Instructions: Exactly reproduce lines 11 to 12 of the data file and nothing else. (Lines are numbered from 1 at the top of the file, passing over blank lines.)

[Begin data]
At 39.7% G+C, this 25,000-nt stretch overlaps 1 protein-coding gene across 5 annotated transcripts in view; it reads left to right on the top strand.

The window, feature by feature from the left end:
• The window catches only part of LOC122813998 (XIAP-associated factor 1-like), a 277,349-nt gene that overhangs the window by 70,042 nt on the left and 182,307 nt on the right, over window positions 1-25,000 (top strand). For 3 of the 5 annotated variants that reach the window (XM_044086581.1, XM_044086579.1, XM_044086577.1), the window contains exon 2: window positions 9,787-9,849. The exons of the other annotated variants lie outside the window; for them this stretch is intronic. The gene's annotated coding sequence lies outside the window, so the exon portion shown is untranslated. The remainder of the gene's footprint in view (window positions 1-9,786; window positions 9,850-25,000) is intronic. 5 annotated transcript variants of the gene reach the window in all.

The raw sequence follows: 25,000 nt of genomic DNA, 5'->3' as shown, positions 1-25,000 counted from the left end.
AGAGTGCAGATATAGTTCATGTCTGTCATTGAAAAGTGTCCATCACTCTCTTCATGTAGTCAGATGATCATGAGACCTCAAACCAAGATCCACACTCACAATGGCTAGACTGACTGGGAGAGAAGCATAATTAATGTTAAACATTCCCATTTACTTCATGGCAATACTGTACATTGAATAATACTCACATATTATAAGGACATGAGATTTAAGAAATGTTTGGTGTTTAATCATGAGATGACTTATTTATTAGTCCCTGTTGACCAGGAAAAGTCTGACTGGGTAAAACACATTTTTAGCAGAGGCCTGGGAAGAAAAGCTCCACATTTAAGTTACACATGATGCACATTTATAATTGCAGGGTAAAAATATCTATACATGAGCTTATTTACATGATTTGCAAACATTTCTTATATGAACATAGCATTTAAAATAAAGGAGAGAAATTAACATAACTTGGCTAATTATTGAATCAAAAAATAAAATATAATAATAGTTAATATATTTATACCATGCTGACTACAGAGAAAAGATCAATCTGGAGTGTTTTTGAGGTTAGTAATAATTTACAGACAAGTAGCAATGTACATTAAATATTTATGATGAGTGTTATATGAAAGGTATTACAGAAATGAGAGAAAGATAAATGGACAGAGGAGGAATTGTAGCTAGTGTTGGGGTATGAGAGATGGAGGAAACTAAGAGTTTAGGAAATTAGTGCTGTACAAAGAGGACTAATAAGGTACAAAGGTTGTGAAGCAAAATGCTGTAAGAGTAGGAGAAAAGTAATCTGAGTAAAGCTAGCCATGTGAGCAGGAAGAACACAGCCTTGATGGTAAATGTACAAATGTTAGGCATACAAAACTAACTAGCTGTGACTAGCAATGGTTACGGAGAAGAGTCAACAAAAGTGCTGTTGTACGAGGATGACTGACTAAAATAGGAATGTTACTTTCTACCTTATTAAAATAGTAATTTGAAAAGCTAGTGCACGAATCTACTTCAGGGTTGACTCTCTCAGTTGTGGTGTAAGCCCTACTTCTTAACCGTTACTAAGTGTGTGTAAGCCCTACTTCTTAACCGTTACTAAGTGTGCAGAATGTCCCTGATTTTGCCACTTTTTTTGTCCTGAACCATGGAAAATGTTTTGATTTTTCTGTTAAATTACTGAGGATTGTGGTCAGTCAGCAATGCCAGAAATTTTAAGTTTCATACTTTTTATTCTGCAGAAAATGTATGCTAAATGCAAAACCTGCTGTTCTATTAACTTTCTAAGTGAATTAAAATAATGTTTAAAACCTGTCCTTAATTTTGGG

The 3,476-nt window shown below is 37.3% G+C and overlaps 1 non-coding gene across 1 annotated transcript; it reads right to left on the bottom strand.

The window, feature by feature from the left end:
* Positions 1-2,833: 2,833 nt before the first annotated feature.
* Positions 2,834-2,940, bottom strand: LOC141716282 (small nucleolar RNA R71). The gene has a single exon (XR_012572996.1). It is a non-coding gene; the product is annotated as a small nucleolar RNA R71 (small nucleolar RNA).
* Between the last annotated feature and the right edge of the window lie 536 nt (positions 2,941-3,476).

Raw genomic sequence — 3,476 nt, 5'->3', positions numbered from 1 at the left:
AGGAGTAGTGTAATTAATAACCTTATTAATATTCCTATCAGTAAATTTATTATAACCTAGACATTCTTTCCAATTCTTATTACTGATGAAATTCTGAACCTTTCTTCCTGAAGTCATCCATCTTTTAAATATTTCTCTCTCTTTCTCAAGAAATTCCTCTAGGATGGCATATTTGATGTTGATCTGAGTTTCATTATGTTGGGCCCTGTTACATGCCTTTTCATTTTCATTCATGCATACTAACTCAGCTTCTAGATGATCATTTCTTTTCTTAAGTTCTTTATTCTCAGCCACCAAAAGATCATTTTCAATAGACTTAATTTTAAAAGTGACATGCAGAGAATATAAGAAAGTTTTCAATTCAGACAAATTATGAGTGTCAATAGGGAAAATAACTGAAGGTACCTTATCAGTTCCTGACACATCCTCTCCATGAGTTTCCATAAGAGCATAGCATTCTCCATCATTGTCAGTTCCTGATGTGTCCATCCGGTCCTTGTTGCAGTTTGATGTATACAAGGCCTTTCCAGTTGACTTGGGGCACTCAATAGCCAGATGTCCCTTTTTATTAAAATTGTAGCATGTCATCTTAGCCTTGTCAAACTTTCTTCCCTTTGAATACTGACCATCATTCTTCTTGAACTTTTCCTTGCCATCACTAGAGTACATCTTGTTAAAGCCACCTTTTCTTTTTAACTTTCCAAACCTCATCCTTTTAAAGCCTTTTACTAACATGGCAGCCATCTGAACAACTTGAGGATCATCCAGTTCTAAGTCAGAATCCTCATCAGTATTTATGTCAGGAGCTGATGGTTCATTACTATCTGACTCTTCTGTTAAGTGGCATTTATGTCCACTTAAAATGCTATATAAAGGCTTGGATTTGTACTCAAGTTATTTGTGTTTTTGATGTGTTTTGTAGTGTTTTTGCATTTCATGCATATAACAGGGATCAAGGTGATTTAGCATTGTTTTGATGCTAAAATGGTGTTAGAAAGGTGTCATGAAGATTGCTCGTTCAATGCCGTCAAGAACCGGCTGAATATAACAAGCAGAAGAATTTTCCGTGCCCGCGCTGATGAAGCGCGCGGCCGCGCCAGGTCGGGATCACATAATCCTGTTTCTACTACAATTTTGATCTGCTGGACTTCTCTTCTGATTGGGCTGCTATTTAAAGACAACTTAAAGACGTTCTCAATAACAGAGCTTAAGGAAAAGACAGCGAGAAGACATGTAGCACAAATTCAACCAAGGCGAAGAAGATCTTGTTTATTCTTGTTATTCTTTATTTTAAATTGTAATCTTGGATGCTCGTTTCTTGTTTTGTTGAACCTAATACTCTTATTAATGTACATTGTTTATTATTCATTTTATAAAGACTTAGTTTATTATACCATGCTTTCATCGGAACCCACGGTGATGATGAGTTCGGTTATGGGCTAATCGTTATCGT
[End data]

Raw genomic sequence — 3,476 nt, 5'->3', positions numbered from 1 at the left:
AGGAGTAGTGTAATTAATAACCTTATTAATATTCCTATCAGTAAATTTATTATAACCTAGACATTCTTTCCAATTCTTATTACTGATGAAATTCTGAACCTTTCTTCCTGAAGTCATCCATCTTTTAAATATTTCTCTCTCTTTCTCAAGAAATTCCTCTAGGATGGCATATTTGATGTTGATCTGAGTTTCATTATGTTGGGCCCTGTTACATGCCTTTTCATTTTCATTCATGCATACTAACTCAGCTTCTAGATGATCATTTCTTTTCTTAAGTTCTTTATTCTCAGCCACCAAAAGATCATTTTCAATAGACTTAATTTTAAAAGTGACATGCAGAGAATATAAGAAAGTTTTCAATTCAGACAAATTATGAGTGTCAATAGGGAAAATAACTGAAGGTACCTTATCAGTTCCTGACACATCCTCTCCATGAGTTTCCATAAGAGCATAGCATTCTCCATCATTGTCAGTTCCTGATGTGTCCATCCGGTCCTTGTTGCAGTTTGATGTATACAAGGCCTTTCCAGTTGACTTGGGGCACTCAATAGCCAGATGTCCCTTTTTATTAAAATTGTAGCATGTCATCTTAGCCTTGTCAAACTTTCTTCCCTTTGAATACTGACCATCATTCTTCTTGAACTTTTCCTTGCCATCACTAGAGTACATCTTGTTAAAGCCACCTTTTCTTTTTAACTTTCCAAACCTCATCCTTTTAAAGCCTTTTACTAACATGGCAGCCATCTGAACAACTTGAGGATCATCCAGTTCTAAGTCAGAATCCTCATCAGTATTTATGTCAGGAGCTGATGGTTCATTACTATCTGACTCTTCTGTTAAGTGGCATTTATGTCCACTTAAAATGCTATATAAAGGCTTGGATTTGTACTCAAGTTATTTGTGTTTTTGATGTGTTTTGTAGTGTTTTTGCATTTCATGCATATAACAGGGATCAAGGTGATTTAGCATTGTTTTGATGCTAAAATGGTGTTAGAAAGGTGTCATGAAGATTGCTCGTTCAATGCCGTCAAGAACCGGCTGAATATAACAAGCAGAAGAATTTTCCGTGCCCGCGCTGATGAAGCGCGCGGCCGCGCCAGGTCGGGATCACATAATCCTGTTTCTACTACAATTTTGATCTGCTGGACTTCTCTTCTGATTGGGCTGCTATTTAAAGACAACTTAAAGACGTTCTCAATAACAGAGCTTAAGGAAAAGACAGCGAGAAGACATGTAGCACAAATTCAACCAAGGCGAAGAAGATCTTGTTTATTCTTGTTATTCTTTATTTTAAATTGTAATCTTGGATGCTCGTTTCTTGTTTTGTTGAACCTAATACTCTTATTAATGTACATTGTTTATTATTCATTTTATAAAGACTTAGTTTATTATACCATGCTTTCATCGGAACCCACGGTGATGATGAGTTCGGTTATGGGCTAATCGTTATCGT